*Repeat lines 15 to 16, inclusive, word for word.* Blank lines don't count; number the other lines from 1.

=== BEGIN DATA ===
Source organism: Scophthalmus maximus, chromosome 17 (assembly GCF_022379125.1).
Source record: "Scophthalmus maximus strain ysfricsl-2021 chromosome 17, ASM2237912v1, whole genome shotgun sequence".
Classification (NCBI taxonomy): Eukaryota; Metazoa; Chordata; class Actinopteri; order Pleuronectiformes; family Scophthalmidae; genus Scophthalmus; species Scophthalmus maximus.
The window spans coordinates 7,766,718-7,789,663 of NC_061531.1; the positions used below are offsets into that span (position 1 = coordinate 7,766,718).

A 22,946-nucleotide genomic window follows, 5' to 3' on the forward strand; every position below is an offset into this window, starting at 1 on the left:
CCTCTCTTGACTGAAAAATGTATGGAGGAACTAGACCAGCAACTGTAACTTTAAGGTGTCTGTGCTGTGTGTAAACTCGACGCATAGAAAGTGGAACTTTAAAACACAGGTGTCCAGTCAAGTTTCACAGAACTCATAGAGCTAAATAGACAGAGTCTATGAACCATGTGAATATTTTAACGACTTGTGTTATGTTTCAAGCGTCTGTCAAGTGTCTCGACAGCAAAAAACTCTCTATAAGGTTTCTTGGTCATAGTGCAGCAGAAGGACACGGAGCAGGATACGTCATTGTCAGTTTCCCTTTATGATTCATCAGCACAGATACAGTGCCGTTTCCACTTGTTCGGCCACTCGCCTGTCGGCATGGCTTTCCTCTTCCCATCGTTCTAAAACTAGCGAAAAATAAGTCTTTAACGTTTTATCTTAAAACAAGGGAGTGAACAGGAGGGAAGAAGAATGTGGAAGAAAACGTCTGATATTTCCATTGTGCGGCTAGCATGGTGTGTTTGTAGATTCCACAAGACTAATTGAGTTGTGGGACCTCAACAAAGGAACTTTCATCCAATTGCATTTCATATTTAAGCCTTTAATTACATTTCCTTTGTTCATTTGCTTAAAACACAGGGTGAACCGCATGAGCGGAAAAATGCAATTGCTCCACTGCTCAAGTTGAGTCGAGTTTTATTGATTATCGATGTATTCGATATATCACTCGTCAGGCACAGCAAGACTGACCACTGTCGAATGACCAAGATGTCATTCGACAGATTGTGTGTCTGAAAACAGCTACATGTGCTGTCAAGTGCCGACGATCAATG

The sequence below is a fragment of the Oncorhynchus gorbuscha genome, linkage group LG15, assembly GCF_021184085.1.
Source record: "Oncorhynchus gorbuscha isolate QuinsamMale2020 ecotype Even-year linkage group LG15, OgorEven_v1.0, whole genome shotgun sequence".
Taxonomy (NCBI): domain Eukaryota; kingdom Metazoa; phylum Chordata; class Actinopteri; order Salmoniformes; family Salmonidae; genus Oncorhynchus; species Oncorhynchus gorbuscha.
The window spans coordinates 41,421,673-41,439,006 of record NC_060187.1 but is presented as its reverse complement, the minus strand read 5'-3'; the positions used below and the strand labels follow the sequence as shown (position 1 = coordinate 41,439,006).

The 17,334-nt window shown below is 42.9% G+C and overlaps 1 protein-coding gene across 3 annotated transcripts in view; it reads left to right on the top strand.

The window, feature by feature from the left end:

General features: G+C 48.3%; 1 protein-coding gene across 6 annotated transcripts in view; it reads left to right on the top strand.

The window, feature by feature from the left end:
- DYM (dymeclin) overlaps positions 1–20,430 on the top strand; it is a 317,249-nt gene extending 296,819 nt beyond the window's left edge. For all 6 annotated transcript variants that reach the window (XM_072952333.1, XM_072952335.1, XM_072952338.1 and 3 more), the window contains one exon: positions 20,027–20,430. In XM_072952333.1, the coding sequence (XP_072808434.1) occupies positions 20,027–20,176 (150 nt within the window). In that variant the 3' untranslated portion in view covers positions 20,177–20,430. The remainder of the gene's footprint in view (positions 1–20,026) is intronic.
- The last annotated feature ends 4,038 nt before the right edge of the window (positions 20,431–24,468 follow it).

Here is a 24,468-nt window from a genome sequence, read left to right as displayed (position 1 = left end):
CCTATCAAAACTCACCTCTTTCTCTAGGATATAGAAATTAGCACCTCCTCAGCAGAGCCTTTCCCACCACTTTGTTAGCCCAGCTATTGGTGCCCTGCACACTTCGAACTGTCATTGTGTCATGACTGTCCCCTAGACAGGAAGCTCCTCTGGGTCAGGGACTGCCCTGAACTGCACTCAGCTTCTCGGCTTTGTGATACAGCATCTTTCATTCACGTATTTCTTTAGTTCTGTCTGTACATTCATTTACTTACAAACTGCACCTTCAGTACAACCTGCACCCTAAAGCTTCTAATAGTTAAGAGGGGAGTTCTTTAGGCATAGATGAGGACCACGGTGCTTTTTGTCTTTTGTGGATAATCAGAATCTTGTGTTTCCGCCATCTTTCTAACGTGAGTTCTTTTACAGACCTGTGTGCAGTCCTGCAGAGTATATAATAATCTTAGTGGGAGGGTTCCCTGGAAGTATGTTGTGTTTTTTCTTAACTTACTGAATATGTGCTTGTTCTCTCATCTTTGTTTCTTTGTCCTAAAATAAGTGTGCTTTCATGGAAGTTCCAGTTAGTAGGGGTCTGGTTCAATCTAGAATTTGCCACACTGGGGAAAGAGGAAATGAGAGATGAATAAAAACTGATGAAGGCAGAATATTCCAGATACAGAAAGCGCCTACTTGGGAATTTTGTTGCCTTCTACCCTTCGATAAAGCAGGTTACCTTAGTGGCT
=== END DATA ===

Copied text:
- DYM (dymeclin) overlaps positions 1–20,430 on the top strand; it is a 317,249-nt gene extending 296,819 nt beyond the window's left edge. For all 6 annotated transcript variants that reach the window (XM_072952333.1, XM_072952335.1, XM_072952338.1 and 3 more), the window contains one exon: positions 20,027–20,430. In XM_072952333.1, the coding sequence (XP_072808434.1) occupies positions 20,027–20,176 (150 nt within the window). In that variant the 3' untranslated portion in view covers positions 20,177–20,430. The remainder of the gene's footprint in view (positions 1–20,026) is intronic.
- The last annotated feature ends 4,038 nt before the right edge of the window (positions 20,431–24,468 follow it).